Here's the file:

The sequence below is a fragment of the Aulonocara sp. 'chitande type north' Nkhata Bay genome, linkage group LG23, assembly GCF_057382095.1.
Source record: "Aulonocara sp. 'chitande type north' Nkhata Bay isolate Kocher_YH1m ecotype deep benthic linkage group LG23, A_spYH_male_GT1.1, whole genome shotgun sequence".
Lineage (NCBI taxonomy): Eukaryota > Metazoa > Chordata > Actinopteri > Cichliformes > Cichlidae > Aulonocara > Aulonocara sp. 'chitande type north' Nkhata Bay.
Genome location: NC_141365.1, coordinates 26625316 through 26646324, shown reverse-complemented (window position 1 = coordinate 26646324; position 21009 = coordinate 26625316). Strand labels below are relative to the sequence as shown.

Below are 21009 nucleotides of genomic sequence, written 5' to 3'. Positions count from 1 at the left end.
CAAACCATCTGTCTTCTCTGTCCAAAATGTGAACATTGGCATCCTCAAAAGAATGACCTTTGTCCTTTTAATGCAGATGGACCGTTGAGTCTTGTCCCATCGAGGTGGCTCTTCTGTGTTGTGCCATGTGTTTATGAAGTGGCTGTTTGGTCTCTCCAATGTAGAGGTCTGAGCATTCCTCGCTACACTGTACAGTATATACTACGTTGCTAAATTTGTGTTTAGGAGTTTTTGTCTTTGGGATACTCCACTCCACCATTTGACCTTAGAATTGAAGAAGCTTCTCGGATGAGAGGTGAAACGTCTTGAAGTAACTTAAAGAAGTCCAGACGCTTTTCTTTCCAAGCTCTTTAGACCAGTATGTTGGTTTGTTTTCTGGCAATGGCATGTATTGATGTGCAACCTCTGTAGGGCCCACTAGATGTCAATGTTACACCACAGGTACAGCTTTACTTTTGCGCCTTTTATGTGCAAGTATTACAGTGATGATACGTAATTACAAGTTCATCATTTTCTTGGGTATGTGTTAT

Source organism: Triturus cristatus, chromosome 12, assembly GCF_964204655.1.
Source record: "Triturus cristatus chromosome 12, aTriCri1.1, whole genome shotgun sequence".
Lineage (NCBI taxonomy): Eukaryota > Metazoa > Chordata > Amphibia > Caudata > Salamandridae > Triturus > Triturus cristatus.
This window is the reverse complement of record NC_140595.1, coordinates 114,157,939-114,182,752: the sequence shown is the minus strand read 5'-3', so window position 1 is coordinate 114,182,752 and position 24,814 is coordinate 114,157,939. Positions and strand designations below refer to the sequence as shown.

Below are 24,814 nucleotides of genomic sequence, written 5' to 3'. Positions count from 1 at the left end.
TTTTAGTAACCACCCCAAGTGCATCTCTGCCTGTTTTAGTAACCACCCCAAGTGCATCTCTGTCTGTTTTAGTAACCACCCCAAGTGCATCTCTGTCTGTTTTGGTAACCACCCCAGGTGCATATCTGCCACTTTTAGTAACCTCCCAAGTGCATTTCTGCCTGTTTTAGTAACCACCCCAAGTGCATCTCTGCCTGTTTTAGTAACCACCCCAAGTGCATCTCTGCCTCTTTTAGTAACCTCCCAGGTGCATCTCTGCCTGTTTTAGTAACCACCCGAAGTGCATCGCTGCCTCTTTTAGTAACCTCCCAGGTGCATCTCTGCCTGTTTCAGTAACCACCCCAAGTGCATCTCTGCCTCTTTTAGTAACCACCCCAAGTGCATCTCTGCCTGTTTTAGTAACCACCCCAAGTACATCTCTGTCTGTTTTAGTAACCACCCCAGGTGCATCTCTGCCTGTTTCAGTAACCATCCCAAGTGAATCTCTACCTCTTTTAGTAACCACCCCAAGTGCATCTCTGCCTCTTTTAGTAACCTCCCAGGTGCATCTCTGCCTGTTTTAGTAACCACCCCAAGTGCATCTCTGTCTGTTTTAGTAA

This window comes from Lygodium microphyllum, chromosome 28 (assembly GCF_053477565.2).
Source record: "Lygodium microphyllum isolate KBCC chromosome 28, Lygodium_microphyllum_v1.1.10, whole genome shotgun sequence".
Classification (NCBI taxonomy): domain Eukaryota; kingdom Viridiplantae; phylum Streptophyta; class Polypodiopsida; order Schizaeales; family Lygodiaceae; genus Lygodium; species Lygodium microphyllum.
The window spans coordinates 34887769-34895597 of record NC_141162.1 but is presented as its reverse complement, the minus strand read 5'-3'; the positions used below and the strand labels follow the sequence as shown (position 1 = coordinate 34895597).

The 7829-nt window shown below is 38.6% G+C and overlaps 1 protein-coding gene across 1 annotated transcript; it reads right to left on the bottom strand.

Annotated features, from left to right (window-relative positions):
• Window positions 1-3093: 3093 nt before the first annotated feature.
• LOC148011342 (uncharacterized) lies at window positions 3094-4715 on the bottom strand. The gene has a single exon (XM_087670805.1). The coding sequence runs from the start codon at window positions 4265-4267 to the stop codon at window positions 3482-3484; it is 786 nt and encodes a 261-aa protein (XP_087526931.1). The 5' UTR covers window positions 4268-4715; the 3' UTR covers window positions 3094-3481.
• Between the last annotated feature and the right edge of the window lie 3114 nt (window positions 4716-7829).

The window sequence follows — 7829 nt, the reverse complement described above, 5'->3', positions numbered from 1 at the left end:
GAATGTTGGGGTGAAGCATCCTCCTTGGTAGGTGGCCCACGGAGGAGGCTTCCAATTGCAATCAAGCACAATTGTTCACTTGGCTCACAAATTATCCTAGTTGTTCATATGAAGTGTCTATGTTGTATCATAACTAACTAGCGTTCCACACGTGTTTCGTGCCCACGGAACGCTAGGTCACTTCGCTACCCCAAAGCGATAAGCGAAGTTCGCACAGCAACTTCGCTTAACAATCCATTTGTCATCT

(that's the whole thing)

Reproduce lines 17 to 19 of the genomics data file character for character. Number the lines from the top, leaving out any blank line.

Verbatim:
The 7829-nt window shown below is 38.6% G+C and overlaps 1 protein-coding gene across 1 annotated transcript; it reads right to left on the bottom strand.

Annotated features, from left to right (window-relative positions):
• Window positions 1-3093: 3093 nt before the first annotated feature.